The bluesy ballad “Don’t Make Her Cry” was a song that Bob Dylan started with Regina McCrary, but when they weren’t able to finish it, he told her to “give it to Buddy.” So it laid around until Julie Miller picked it up and finished it off, even though Buddy sings lead on all the verses, Julie and McCrary joining in on the chorus. They follow that with the intricate folk acoustic intro to “Niccolo,” with them sharing the vocal again as the sound builds out into a fun, Americana rocker, again with some fine examples of Buddy’s great guitar tones. In “I Love You,” the duo confess how far they would go to “erect a monument” to their permanent love. The first half of the album concludes with a gentle gospel ballad sung to someone on their deathbed, promising that this is “The Last Bridge You Will Have to Cross,” with Emmylou Harris joining in on the chorus. It’s the prayerful Christian language of hope made all the more effective by the lovely deep cello playing of Matt Slocum, best known as the guitarist and songwriter with the band Sixpence None the Richer, who has just joined up with 10,000 Maniacs.

But flip the disc, and the mood changes dramatically. There’s a snarl in Julie’s voice as she announces in the bluesy, Irish lament that builds into a stompin’ Celtic rocker, “The Painkillers Ain’t Workin’,” a song that might stem from personal suffering, or a comment on our culture’s oxycontin addiction crisis, or it could be a comment on modern life in general, where Buddy’s sharp, cutting guitar solos speak to the existential suffering impacting the world at large. Pulling the energy down to a soulful country crier, Buddy sings “Tattooed Tear,” “all fragile and undone,” then Julie joins him to sing the line, “it’s nobody’s fault but mine.” It’s as believable an apology as you’ll hear.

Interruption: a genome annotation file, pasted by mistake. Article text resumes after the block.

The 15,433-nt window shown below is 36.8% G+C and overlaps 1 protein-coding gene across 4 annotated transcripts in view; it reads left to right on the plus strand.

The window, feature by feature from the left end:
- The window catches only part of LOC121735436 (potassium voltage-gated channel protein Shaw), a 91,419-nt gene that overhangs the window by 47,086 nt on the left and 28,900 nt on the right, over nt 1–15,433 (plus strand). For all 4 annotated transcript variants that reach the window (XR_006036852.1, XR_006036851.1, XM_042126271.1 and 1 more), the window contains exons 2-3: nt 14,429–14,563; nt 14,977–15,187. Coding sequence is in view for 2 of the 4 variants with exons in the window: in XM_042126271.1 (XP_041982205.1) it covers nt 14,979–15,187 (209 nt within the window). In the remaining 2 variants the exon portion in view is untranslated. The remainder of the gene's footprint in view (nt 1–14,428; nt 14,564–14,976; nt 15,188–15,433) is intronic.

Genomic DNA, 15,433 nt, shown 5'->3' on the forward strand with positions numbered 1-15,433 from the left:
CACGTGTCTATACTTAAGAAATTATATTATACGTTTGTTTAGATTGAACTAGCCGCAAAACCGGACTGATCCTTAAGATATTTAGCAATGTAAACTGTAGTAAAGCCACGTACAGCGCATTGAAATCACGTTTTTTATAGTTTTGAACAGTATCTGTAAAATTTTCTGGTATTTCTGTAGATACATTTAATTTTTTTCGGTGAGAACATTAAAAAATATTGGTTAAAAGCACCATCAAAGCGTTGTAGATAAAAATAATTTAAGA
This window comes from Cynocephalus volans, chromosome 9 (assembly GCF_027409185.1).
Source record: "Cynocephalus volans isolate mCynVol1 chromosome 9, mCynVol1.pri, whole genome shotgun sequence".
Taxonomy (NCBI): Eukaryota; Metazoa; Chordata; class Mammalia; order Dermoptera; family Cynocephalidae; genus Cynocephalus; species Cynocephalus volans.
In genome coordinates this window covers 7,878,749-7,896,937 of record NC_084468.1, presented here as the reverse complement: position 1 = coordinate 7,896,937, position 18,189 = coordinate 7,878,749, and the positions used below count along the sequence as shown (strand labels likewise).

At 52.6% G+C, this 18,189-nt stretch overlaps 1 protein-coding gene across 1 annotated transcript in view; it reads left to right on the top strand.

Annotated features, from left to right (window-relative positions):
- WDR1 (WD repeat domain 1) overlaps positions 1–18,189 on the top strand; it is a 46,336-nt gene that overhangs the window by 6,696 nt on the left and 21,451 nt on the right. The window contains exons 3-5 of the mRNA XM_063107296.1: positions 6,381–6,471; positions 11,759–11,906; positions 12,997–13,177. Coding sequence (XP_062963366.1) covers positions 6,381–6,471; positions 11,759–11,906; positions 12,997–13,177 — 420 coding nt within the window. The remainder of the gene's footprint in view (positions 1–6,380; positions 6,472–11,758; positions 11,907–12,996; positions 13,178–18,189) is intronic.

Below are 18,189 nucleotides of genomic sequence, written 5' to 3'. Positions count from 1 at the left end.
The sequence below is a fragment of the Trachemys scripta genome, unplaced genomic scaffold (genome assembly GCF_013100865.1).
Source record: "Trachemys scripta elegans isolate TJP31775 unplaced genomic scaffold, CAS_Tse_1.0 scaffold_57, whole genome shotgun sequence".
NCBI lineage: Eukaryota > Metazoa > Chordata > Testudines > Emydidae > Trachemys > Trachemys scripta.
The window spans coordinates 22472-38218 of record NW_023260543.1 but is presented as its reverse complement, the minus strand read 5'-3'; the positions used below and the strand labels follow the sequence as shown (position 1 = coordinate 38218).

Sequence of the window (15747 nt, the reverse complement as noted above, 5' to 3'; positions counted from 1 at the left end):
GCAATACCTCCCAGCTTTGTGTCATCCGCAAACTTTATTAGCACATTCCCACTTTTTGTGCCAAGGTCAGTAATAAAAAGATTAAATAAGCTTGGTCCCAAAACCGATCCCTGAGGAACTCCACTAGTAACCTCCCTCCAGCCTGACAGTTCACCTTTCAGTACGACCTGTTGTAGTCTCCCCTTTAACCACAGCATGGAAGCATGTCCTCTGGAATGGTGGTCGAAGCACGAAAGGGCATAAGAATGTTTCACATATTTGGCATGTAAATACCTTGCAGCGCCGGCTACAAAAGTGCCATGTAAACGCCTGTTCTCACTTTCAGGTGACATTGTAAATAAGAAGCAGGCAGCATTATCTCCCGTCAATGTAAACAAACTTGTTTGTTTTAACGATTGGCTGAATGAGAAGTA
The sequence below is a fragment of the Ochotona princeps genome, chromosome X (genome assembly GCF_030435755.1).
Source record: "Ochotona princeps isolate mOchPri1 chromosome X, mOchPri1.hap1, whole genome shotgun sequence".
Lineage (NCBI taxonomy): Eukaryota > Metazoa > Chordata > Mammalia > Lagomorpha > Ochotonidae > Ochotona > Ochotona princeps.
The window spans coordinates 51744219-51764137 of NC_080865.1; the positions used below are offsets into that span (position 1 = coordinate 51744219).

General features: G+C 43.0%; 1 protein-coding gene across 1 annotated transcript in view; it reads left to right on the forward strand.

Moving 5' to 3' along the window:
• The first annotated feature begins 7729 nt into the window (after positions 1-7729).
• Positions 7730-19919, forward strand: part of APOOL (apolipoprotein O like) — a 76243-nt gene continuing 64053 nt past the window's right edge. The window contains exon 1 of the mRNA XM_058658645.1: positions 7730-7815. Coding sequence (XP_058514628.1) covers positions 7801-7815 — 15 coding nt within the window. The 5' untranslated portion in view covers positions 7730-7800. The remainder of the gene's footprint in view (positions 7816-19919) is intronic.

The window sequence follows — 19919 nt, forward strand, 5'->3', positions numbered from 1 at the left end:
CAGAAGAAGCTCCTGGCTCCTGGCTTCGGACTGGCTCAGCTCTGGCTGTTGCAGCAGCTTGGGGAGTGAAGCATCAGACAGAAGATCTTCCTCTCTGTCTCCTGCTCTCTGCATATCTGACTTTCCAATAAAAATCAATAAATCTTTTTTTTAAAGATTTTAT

But then, as if to switch the mood up again, Julie takes the lead on the rollicking, nearly out of tune blues rock rant of “I Been Around,” clearly played without much rehearsal or fine tuning to an old school rock & roll riff, her microphone with plenty of reverb and apparently ad-libbed at some points. It’s noisy hoot that kind of works like a palate cleanser, or maybe to wake up those in the back who’re falling asleep. “Heh, heh, HEH,” she shouts at the end, again to let us know she means it.